Whilst I am still a fan of his music and have a strong admiration for his songwriting and musicianship and wish him all the best for the future, I think that he would do well to remember his manners and bite his sometimes acid tongue in order to keep his fans coming back for more. And perhaps an extra couple of songs at the end would go a long way too.

Luke Sital-Singh’s Album ‘The Fire Inside’ is out now.


Jacko Hooper Live Review and EP ‘For You’ Review’

I arrived at The Brunswick just after doors had opened and already the venue was half full. By the time the first support Ellie Ford took the the stage, there was only standing room left at the back. The dimly lit lampshades and candles on the tables gave the room an aura of light orange and red. The audience was made up primarily of people of what I’d call parental age (30s-50s) which was good to see as this demographic isn’t usually represented as fully on weeknight gigs. They clearly knew that they were in for a special evening and they were most definitely right.

Ellie Ford is a Brighton-based singer-songwriter who is also a very accomplished harpist. Having already seen her performing a number of support slots including local band Time for T and touring solo songwriter Tom Hickox, Ellie seems to be a popular choice for acoustic gigs and it is clear to see why. Her songs are enchanting, with her guitar and harp parts underpinning her sultry vocals. For an accomplished songwriter, she seems slightly uneasy in between songs, but I am sure that over time she will grow more comfortable under the spotlight, as she should well be.

The second support was Tom Staniford, who performs under the name of Staniford. He is surely used to being the tallest man in the room as his presence towered over the audience, which he broke with a friendly face and some lovely music. He seemed more comfortable engaging with audience, introducing his songs with clarity and performing them with a passion seen in artists such as Bon Iver and Glen Hansard. His guitar songs reminded me a little of Ryan Keen with a certain faint air of Something Corporate in his piano ones, which he played well despite the out of tune piano causing some problems. His lyrics were grounded, my favourite being in the last song which he played unplugged… “Should we play it safe or punch above our weight“. Below is the video for his recent single Elizabeth, a haunting and beautiful track.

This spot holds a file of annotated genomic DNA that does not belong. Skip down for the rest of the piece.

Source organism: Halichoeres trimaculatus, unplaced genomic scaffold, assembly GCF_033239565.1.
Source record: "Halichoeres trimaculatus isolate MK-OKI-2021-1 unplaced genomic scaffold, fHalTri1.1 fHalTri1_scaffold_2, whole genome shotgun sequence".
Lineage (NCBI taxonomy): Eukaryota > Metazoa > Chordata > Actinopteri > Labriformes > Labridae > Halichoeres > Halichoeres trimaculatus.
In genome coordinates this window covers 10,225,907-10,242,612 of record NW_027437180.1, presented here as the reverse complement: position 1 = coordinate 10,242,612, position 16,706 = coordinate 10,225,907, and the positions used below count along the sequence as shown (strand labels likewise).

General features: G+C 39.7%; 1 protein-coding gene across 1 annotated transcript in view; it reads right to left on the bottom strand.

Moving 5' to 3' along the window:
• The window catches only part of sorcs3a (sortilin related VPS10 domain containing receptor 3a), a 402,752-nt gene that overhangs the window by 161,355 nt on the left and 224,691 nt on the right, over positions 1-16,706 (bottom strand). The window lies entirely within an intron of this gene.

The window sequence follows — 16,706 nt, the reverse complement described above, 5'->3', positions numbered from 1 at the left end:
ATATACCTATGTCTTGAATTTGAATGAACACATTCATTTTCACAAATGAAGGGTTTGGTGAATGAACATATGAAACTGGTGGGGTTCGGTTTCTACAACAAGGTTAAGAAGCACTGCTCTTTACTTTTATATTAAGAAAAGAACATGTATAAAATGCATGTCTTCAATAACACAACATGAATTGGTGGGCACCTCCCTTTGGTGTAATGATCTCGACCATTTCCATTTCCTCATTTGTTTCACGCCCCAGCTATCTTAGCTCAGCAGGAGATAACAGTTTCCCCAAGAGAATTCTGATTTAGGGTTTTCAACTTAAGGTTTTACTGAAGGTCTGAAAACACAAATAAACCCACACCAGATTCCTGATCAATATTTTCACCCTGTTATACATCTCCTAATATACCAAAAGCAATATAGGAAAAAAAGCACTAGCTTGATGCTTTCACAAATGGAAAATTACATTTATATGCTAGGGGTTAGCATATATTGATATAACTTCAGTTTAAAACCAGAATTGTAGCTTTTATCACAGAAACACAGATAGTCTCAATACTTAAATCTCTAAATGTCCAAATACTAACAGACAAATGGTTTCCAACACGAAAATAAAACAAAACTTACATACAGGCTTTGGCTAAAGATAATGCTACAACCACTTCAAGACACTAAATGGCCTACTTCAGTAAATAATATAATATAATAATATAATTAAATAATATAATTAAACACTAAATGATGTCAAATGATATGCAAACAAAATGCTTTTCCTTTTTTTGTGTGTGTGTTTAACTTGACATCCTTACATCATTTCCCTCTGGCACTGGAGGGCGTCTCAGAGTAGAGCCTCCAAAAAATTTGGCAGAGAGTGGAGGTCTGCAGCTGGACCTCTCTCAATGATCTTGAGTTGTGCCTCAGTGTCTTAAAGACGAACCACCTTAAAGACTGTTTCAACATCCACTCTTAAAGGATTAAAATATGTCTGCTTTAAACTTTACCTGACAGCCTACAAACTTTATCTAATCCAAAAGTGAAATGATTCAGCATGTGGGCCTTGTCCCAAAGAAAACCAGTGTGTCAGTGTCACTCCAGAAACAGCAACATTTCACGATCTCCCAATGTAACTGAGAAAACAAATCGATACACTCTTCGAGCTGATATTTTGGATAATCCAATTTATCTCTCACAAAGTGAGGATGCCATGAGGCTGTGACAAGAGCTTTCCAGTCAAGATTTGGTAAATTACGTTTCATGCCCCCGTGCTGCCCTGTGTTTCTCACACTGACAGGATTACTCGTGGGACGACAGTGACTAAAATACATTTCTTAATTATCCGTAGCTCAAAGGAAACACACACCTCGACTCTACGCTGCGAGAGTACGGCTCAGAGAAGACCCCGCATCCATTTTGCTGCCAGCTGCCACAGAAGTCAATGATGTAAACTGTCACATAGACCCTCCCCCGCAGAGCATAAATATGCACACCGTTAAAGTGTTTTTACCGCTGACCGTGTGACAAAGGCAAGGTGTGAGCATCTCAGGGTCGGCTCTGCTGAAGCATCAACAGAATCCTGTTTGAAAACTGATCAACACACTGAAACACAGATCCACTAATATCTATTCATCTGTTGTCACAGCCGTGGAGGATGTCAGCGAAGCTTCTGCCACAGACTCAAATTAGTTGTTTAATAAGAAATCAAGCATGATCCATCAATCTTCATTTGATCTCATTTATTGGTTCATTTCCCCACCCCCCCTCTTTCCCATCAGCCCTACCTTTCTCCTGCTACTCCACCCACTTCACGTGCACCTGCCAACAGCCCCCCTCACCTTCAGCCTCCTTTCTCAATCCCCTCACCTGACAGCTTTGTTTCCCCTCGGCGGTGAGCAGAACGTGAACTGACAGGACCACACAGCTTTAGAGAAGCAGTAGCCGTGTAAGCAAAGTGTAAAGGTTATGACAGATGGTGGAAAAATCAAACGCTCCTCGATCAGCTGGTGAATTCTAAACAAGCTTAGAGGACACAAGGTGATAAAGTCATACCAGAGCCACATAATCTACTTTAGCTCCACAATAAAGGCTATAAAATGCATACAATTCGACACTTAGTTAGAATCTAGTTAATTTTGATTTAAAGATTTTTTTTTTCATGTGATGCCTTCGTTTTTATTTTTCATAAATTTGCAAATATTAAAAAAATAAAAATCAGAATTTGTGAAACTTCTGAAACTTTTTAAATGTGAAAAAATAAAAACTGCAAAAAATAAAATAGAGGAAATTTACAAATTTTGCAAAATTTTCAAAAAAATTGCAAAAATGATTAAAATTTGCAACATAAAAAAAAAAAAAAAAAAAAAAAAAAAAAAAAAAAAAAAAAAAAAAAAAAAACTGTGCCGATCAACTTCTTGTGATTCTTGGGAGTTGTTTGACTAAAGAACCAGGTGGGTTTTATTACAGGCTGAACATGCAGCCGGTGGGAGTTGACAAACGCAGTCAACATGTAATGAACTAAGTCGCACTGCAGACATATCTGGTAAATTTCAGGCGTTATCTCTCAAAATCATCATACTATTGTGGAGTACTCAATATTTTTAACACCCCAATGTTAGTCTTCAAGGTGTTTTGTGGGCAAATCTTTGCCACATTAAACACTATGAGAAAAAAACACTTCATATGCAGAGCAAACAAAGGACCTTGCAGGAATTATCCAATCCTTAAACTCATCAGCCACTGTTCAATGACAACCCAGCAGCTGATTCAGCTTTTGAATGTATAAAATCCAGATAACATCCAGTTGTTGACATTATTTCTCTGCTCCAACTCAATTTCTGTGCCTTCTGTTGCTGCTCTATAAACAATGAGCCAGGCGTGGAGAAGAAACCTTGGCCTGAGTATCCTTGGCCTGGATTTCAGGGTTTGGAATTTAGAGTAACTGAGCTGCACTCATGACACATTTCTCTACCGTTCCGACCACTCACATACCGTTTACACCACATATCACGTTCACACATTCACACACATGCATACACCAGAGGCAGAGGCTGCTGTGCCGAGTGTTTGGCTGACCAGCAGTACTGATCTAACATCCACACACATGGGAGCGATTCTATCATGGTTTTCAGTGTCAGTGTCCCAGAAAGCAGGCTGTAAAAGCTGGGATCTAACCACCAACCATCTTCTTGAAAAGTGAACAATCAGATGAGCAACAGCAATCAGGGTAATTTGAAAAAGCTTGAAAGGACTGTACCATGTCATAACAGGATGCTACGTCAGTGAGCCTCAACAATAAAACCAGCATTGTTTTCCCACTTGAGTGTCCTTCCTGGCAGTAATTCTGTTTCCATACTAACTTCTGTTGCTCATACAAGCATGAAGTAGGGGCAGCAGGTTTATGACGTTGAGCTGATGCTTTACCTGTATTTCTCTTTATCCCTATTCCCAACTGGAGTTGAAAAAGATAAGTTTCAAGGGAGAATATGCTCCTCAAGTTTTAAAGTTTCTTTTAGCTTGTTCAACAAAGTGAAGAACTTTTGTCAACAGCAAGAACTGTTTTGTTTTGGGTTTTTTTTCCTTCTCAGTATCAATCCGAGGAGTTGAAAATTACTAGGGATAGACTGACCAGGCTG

After these two wonderful support slots the man of the hour took to the stage, to great applause from the fully packed venue even before he’s picked up his guitar. Dressed in a smart shirt, waistcoated and with and hat and his thick rimmed glasses he looked like a man who meant business. He opened without introducing himself, playing a song that showed off his vocal and guitar abilities immediately. The emotional intensity of his performance was overwhelming even from the start. He appeared to be quite a shy and introverted guy, describing himself as “an emotional chap”, looking visibly moved by the first rapture of applause, which in such an intimate setting was by no means the usual response to a solo singer-songwriter. He humbly thanked the audience for being there and the supports, whom he endorsed enthusiastically. He seemed to have a mismatched confidence to his slightly nervous facade, a confidence grown from a young man finding the thing that he is meant to do and doing it: Jacko Hooper is meant to write and perform music and I, amongst the rest of the audience, am so very glad that he does.